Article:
I have a friend in Syria.
As an American, I guess it was only a matter of time before one of my international friend was in the crosshairs of a gun bought with my tax dollars. There are no words to describe the churning feelings surrounding these events.
Maryam and I met as freshmen in college. We shared a major and were in many of the same classes. It was an exciting time for us both and we quickly became friends. Traveling back and forth over an ocean was a real logistical challenge so Maryam stayed with me and my family Christmas break 1987. I was raised by open-minded, progressive parents but at 19 had I had just barely set foot in “the real world.”
Maryam’s friendship was my training ground for cross-cultural understanding. I learned a lot about the variable cultural expressions of universal human values. Both of us came from a family of educators. Both of us were serious students who loved books. Both of us had our coming-of-age struggles. Sometimes we were confused by one another’s cultural reactions to situations but we were patient with one another and developed a compassionate understanding of one another.
My first adult travel experience was with Maryam. We went on an environmental field study trip together. We shared a tent, bathed in a river (Maryam wearing a body-sock.) And when Maryam sprained her ankle on a hike, I held her hand and steadied her on the off-kilter, make-shift stretcher all the way down the mountain in the dark.
We lost track of one another when I transferred to another college until the advent of social media. We found one another again through a mutual friend when I lived in Columbus and my friend in Syria. We have corresponded ever since.
We are both older and wiser now but our spirits are the same. Still friends, both of us have been through marriages, divorces, daughters, career challenges. The maturing process has been a deeply enriching experience for us both. Viewing your shared life through the eyes of a girlfriend just makes getting older better.
Today, my country is preparing to bomb hers while I watch on CNN. This is not political for me. It is personal, raw, and painful. I can’t use “Maryam’s” real name or share our pictures because she and her daughter have received threats from rebel supporters due to her support of the Assad regime. In an ironic twist of fate, Maryam was born in the USA and holds dual citizenship. The United States of America preparing to attack Syria is like her father preparing to beat her mother.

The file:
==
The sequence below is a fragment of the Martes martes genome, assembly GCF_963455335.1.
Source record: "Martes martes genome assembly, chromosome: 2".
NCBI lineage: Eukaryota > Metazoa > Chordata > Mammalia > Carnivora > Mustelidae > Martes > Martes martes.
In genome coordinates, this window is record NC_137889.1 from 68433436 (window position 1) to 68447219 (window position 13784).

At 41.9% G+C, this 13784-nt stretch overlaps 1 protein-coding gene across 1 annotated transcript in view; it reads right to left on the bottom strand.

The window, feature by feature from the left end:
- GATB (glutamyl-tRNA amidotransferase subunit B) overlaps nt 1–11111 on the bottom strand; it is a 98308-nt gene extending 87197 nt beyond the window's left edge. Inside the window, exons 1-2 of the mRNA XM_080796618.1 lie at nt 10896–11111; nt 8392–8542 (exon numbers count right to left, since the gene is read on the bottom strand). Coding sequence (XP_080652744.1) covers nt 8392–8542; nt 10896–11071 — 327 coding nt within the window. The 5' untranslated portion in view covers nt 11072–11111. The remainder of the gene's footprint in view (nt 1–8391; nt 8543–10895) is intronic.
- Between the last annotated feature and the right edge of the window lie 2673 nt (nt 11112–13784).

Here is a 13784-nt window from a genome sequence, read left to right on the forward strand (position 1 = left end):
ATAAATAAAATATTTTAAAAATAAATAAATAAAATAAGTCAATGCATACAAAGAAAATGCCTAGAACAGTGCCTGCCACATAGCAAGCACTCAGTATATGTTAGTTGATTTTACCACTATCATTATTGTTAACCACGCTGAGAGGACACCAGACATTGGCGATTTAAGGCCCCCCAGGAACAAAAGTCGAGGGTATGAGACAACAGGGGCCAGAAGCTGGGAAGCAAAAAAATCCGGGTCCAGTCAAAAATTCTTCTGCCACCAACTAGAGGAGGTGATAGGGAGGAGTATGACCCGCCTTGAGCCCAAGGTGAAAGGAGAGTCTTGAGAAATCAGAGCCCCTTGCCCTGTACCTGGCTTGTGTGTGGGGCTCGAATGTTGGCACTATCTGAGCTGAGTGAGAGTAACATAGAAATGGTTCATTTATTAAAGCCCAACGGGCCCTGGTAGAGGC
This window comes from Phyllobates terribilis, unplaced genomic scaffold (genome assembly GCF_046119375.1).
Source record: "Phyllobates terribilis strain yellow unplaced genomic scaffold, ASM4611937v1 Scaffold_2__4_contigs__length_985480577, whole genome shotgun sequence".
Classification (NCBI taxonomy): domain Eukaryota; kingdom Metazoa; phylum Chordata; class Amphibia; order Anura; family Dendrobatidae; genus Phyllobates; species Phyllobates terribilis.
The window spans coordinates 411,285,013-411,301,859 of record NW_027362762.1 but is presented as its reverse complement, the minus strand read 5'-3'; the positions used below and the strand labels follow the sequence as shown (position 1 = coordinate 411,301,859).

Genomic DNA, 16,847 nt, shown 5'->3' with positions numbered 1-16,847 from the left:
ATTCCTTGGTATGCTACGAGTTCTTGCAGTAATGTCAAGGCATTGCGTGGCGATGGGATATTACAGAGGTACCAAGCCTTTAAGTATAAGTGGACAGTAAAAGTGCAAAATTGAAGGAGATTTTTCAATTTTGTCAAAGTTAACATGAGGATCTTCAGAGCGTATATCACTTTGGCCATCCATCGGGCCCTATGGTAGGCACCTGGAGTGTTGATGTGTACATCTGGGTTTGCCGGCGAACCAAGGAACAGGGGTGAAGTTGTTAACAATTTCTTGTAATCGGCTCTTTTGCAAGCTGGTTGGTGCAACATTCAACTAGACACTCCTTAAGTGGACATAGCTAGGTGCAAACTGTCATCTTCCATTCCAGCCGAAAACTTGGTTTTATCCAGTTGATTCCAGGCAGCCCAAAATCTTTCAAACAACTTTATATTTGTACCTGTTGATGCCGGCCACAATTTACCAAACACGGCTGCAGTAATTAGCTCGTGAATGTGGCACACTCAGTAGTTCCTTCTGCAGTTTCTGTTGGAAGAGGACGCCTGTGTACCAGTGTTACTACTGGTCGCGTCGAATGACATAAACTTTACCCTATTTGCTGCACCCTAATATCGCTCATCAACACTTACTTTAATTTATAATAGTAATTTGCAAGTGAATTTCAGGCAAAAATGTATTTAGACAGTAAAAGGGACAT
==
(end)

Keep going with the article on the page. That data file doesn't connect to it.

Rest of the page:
In Syria, Assad rules a secular government. Until the civil war, Maryam had freedom to live, work and enjoy life unmolested and unrepressed. She has a full time professional career alongside men. Christians, Muslims, from multiple ethnic backgrounds, working with her. In contrast, she now sees terrorist groups gaining influence among the rebels and she fears crossing paths with them in Damascus. Maryam is a divorced single working mother. She is internationally educated with a PhD and is a dual citizen of both Syria and the USA.
She does not fear Assad. She says she fears the rebels who eat the organs of their victims and make necklaces out of the nipples of women like her. Women who “deserve” to have their nipples taken as “prizes” after being raped for living independent lives and supporting Assad. Maryam describes this and other horrifying things the rebels do to civilians that do not join or support them. Maryam and her neighbors have been calling upon the Assad regime to put down the rebellion and restore peace and safety.
From her point of view and the point of view of other Assad supporters, desperate measures are required to stop the rebels from continuing these atrocities. From the point of view of my government, desperate measures are required to punish Assad for taking desperate measures.
Gandhi said “an eye for an eye makes the whole world blind.” And I feel like I am back on that mountain with Maryam. I am blind, in the dark, just holding the hand of my friend in Syria to steady her as we find our way down from this precipice.
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